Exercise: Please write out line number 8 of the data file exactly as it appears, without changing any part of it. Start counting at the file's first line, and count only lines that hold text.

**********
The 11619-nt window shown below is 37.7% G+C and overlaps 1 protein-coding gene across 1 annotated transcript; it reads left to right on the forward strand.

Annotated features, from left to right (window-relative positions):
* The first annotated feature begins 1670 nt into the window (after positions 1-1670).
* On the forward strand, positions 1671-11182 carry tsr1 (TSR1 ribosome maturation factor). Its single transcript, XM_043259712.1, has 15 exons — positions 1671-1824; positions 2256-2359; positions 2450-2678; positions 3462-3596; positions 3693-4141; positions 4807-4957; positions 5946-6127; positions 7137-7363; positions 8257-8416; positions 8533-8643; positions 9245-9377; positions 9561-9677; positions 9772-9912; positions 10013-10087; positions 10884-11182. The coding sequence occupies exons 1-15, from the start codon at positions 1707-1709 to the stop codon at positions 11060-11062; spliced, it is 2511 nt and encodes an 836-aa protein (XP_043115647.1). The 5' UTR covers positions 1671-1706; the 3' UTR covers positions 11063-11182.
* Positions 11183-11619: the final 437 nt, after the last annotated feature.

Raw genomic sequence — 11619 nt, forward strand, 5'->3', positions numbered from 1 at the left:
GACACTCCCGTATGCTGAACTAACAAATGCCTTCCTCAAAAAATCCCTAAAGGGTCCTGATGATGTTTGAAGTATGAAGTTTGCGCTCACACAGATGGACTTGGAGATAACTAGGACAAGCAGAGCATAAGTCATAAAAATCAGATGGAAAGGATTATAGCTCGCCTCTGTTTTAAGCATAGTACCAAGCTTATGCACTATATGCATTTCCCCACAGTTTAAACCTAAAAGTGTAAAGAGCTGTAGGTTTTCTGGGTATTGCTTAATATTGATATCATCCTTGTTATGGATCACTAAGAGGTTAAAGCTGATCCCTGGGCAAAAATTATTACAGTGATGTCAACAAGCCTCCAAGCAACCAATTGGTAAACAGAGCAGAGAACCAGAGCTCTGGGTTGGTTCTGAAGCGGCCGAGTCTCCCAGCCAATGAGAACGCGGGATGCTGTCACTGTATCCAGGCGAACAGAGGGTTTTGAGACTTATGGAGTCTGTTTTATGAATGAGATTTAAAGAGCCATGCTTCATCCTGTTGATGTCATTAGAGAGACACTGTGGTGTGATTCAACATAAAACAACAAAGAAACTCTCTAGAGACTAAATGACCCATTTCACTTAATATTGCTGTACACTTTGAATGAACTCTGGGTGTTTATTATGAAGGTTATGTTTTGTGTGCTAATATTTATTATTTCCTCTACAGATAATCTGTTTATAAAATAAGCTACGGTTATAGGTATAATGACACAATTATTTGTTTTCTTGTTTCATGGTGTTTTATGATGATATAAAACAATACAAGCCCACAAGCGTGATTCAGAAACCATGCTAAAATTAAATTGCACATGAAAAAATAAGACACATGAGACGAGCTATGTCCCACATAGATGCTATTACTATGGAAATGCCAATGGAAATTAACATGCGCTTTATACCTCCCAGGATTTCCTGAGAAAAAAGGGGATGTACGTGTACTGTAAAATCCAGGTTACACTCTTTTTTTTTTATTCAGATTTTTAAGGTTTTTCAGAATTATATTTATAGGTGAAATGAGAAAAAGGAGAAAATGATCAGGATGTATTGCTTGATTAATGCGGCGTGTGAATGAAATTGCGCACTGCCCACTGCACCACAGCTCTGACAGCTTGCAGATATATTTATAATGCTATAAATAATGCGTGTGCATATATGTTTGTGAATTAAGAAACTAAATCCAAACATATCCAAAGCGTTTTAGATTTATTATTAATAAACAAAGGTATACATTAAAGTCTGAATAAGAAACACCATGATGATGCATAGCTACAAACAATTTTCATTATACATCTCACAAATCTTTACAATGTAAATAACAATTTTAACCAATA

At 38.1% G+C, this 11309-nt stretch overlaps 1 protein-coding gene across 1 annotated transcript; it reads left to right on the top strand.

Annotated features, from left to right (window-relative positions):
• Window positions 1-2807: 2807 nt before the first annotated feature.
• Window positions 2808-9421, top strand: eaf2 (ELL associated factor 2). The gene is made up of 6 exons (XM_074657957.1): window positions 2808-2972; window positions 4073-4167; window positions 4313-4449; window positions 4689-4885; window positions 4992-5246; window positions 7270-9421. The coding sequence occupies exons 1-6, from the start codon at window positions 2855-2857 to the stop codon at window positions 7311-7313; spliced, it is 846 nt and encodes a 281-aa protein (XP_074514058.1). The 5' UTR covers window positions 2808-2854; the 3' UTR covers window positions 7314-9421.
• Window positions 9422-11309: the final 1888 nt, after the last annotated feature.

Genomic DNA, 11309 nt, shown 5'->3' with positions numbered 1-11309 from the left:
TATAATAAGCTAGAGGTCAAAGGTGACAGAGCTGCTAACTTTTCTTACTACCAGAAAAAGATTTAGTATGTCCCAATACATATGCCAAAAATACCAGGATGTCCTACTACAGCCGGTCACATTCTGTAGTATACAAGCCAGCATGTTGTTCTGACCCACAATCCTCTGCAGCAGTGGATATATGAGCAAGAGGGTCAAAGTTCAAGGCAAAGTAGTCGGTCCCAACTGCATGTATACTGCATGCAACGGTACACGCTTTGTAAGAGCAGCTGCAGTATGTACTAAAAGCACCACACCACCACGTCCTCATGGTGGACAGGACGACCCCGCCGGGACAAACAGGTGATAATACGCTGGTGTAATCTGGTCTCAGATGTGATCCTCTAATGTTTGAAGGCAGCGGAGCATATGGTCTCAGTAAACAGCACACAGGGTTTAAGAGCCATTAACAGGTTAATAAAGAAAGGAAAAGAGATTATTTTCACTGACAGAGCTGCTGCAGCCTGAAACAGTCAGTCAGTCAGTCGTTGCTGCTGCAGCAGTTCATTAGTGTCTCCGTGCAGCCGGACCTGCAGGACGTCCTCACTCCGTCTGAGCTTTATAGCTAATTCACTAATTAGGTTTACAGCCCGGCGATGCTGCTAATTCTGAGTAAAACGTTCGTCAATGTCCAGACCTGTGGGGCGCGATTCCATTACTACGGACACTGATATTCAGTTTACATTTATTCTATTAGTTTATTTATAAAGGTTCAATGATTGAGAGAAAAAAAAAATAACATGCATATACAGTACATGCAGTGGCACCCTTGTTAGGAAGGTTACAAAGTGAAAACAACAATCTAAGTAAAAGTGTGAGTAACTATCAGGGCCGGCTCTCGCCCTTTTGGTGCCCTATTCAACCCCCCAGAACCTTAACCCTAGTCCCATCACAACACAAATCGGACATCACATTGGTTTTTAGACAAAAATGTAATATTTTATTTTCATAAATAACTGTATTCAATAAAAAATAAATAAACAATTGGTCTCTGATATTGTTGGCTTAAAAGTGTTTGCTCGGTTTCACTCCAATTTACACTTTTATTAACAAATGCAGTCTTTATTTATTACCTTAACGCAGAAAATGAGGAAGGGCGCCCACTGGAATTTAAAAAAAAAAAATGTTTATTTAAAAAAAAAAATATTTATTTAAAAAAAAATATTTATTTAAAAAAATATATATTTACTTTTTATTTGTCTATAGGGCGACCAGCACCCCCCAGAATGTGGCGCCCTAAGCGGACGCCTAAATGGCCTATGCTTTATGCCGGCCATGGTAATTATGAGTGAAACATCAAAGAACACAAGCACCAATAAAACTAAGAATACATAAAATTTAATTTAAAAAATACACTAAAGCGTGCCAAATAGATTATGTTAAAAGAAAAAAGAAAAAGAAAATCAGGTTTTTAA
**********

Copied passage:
At 38.1% G+C, this 11309-nt stretch overlaps 1 protein-coding gene across 1 annotated transcript; it reads left to right on the top strand.